The United States still leads the world in research and development spending, but may not hold the lead for long. Between 1999 and 2009 (the latest year complete data is available), the US share of global R&D expenditures decreased from 38% to 31%. The share for Asia, especially China, increased from 24% to 35%.
That's the word from the National Science Board’s latest report on technology competitiveness, Science and Engineering Indicators 2012. As the report notes, R&D spending numbers provide a window into a country's propensity to innovation. "R&D expenditures can be viewed as long-term investments in innovation. The R&D/GDP ratio is a convenient indicator of how much of a nation’s economic activity is devoted to innovation through R&D." At least 3% in R&D spending relative to gross domestic product is considered healthy, but few nations actually have levels this high, the report adds.
The report states that the United States remained by far the single-largest R&D performing country, with an R&D expenditure of $400 billion in 2009, the most recent year complete data is available. For the first time, the Asian region’s total of $399 billion matched the U.S. total in 2009.
In Asia, China has become the dominant R&D locale. China’s 2008–09 R&D growth increased by a record 28% — well above its 1997–2007 trendline growth of 22% — and propelled it past Japan into second place, the report adds. 2010 data released by China’s National Bureau of Statistics show a further 22% increase. R&D spending rates across the US and European Union stagnated during the recent recession, the report adds.
More innovations are coming out of Asia as well, the study states. In 1992, about 54% of patents granted by the US Patent and Trademark Office -- which grants patents on a global basis -- were granted to US-based inventors; by 2010, this percentage had fallen to 49%, "a possible indication of growing inventive activity elsewhere," the report states. Among patents granted to non-U.S. inventors, the shares of EU- and Japan-based individuals have eroded by 9 to 11percentage points since 1992. Asia-8’s share rose by 15
points over the period, mostly because of activity by South Korea and Taiwan."
The report expressed concern about the diminishing number of students in the United States pursuing science and engineering degrees, compared to that of other nations.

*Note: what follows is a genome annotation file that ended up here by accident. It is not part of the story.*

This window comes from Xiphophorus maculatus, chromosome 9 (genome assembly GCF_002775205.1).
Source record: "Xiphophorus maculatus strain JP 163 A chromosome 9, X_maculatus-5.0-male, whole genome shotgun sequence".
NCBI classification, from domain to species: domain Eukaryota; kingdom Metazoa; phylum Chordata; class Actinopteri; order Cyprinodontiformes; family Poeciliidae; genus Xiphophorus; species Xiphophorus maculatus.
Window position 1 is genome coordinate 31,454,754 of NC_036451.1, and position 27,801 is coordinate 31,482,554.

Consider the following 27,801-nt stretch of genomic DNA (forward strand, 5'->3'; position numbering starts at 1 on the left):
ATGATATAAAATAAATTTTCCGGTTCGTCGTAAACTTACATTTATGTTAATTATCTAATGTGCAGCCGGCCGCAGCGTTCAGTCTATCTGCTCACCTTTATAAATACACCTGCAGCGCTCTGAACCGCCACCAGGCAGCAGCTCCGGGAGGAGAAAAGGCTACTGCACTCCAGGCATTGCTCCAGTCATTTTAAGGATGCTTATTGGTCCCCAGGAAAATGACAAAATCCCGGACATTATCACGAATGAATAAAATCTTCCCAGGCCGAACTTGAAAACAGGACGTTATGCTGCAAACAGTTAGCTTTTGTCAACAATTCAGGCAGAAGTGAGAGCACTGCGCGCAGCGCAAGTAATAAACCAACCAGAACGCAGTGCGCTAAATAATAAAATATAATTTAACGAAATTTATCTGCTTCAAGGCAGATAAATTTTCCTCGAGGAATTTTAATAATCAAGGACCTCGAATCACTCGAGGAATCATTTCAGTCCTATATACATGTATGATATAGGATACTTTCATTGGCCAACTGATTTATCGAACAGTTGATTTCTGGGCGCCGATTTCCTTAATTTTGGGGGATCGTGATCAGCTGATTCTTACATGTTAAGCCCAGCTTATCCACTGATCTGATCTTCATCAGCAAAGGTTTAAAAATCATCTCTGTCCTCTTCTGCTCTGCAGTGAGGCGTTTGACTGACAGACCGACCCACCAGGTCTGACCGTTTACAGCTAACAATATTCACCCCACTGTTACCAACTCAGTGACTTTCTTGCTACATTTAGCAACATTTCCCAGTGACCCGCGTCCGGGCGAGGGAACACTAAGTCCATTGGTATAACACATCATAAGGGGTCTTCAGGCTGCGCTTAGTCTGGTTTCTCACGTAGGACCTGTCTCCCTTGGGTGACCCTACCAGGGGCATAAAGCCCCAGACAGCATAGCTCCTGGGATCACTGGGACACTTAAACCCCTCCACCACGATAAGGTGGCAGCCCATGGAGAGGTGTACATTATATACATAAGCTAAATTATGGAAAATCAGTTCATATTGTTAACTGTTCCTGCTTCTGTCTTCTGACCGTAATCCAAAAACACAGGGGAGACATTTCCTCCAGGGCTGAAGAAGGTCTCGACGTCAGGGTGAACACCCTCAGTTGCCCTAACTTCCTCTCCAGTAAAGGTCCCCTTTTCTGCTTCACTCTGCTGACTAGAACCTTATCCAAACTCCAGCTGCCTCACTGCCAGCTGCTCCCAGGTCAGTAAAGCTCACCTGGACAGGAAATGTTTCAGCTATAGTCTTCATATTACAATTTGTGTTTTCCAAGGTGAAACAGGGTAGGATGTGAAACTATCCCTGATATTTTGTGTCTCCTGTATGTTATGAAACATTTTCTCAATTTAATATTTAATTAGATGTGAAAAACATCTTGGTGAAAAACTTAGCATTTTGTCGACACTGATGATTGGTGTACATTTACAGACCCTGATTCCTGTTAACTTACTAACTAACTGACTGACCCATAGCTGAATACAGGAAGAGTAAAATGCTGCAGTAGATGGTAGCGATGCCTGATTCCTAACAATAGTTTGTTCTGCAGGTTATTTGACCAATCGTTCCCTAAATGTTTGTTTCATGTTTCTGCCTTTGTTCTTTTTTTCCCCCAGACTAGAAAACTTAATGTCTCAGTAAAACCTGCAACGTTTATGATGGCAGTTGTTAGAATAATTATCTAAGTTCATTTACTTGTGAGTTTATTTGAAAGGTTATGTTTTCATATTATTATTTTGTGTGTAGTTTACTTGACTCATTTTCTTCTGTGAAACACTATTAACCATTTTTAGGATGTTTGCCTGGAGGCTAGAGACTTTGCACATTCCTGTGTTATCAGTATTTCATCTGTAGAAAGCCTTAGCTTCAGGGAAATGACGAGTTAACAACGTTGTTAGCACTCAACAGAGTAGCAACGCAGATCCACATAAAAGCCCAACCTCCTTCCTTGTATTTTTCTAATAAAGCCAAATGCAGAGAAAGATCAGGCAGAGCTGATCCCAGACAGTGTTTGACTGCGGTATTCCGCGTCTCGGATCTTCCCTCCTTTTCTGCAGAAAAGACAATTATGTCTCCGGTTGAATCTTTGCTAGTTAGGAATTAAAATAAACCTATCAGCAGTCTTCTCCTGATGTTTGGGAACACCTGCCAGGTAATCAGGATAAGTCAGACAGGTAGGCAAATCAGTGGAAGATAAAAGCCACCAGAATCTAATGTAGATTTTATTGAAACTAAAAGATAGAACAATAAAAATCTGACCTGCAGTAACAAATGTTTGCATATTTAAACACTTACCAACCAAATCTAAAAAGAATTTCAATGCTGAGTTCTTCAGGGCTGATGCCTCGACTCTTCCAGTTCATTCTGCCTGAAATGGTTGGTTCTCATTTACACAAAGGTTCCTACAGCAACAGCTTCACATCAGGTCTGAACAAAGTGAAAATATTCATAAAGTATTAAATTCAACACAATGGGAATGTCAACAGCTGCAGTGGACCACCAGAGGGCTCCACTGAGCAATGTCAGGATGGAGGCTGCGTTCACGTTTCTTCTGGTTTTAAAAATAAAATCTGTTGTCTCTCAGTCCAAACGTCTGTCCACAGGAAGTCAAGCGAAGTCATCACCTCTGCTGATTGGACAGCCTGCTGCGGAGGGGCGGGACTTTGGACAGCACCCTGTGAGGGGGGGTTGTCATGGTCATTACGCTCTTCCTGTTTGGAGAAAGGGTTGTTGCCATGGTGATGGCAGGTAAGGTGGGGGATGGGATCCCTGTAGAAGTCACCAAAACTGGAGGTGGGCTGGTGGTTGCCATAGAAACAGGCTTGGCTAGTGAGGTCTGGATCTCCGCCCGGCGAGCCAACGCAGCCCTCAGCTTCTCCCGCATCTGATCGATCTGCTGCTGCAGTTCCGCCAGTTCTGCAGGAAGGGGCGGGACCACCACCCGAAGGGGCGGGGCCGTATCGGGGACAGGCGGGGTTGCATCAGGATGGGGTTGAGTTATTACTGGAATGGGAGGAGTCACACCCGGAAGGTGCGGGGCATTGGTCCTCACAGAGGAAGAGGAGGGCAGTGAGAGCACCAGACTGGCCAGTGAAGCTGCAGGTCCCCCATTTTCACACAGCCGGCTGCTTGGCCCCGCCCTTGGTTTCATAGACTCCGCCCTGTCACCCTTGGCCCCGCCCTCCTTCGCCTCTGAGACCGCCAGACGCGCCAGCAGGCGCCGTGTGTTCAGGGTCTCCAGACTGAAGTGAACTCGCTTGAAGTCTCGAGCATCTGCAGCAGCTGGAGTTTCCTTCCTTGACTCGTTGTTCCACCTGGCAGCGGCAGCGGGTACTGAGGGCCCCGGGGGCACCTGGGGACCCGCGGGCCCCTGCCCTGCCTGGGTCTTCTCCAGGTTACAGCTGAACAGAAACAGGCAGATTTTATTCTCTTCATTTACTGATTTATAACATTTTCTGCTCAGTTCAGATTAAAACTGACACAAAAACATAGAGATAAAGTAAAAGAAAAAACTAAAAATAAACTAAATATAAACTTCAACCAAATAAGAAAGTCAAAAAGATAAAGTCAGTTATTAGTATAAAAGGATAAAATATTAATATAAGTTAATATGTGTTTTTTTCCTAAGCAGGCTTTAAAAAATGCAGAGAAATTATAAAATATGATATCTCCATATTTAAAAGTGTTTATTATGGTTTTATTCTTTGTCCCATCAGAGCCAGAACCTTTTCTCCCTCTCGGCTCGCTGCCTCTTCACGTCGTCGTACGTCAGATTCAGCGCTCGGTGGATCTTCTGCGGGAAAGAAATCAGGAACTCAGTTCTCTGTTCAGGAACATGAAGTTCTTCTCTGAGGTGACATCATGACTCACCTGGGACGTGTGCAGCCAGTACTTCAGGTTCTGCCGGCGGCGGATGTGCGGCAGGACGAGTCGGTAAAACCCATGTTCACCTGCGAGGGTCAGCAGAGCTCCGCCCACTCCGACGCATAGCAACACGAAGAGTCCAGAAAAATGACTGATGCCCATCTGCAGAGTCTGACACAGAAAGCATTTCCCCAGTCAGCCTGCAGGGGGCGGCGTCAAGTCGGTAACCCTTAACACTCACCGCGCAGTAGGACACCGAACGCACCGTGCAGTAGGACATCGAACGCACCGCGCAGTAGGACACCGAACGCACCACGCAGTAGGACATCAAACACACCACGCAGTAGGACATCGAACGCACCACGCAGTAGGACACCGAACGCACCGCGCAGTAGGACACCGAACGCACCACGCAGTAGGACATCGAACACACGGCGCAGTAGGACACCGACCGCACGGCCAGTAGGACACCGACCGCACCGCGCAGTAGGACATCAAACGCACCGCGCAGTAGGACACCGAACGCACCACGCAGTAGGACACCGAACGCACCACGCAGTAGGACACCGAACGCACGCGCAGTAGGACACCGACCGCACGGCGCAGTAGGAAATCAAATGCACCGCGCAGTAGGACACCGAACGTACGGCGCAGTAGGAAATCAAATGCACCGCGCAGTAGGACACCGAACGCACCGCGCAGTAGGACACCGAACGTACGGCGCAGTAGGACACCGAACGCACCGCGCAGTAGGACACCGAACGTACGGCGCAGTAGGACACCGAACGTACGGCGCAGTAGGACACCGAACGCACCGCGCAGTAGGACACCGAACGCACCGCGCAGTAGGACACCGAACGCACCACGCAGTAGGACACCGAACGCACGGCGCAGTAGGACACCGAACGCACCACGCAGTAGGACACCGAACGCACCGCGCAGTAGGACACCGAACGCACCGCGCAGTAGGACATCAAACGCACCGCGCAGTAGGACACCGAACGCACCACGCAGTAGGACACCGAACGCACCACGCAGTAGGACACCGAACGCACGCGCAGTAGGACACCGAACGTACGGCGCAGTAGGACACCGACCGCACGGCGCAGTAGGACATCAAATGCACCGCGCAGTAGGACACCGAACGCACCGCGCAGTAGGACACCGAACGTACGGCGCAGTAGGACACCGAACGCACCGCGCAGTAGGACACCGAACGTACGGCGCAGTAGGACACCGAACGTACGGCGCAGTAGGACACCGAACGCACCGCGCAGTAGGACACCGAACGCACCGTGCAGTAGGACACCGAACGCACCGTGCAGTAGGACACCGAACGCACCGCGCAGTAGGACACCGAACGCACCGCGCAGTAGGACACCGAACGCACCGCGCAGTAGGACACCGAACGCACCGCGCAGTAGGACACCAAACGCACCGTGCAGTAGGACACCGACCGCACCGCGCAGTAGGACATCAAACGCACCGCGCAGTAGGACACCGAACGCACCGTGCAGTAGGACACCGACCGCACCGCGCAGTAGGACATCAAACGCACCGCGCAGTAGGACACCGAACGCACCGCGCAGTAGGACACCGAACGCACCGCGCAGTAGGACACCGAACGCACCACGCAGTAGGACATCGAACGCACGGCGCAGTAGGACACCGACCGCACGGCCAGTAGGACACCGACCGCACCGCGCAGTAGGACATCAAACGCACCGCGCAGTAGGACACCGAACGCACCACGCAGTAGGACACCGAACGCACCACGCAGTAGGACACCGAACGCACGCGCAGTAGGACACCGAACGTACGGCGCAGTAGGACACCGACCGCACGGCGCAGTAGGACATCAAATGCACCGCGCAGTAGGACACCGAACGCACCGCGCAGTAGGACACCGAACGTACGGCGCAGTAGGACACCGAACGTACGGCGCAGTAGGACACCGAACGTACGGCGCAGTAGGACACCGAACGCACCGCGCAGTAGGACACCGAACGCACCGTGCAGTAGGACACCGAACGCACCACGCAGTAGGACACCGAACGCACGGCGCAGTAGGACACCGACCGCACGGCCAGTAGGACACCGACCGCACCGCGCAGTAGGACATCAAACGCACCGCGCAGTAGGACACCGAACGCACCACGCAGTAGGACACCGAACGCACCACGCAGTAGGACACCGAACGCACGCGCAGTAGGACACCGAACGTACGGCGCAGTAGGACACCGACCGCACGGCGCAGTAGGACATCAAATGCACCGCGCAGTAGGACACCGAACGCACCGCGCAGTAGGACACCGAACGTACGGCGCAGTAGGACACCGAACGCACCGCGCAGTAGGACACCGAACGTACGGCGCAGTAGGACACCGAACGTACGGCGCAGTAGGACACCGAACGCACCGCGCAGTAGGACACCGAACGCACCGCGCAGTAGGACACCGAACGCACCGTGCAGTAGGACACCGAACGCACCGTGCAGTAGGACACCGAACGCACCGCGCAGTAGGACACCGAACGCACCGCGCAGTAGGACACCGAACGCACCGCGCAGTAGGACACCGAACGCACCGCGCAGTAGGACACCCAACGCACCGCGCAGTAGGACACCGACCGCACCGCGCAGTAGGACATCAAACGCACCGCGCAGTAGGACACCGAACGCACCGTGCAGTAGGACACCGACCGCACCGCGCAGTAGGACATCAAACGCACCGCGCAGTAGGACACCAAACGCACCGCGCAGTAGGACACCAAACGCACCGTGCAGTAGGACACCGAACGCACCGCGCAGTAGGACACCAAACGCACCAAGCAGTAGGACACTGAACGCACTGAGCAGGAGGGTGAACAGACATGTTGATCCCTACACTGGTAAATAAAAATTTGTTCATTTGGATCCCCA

Currently, about 4% of the world's engineering degrees went to US students, versus 34% to students in China, 5% to Japanese graduates, and 17% to the remaining Asian nations. Numerically, China graduated about 1 million scientists and engineers in 2008. For South Korea, Taiwan and Japan, the combined total was 330,000. In contrast, the US graduated 248,000 scientists and engineers during the same year..
The NSB report's authors expressed alarm over the low rate of US students in scientific or engineering programs:
"Fragmentary data indicate rapid growth, concentrated in developing countries, in the number of individuals who pursue education beyond the secondary level. Their number of degrees, especially degrees in the natural sciences and engineering, has diminished the advantage that mature countries had in advanced education. The low U.S. share of global engineering degrees in recent years is striking; well above half of all such degrees are awarded in Asia."
Likewise, actual employment within the US high-tech manufacturing sector has been declining steadily, the report observes. Employment within the five U.S. high-technology manufacturing sectors -- communications equipment and semiconductors, pharmaceuticals, scientific instruments, aerospace, and computers and office machinery -- peaked back in 2000, and declined by 28% since then. However, the report adds, while "the value of output generated by these industries contracted in 2001 and again slowed in 2007–08, over the decade, output per 1,000 employees doubled."
So the report shows that while US R&D spending and activity is slipping, the US graduates only 20% as many science and engineering majors as leading Asian nations. Should we be concerned?
(Photo: US Department of Commerce.)
This post was originally published on Smartplanet.com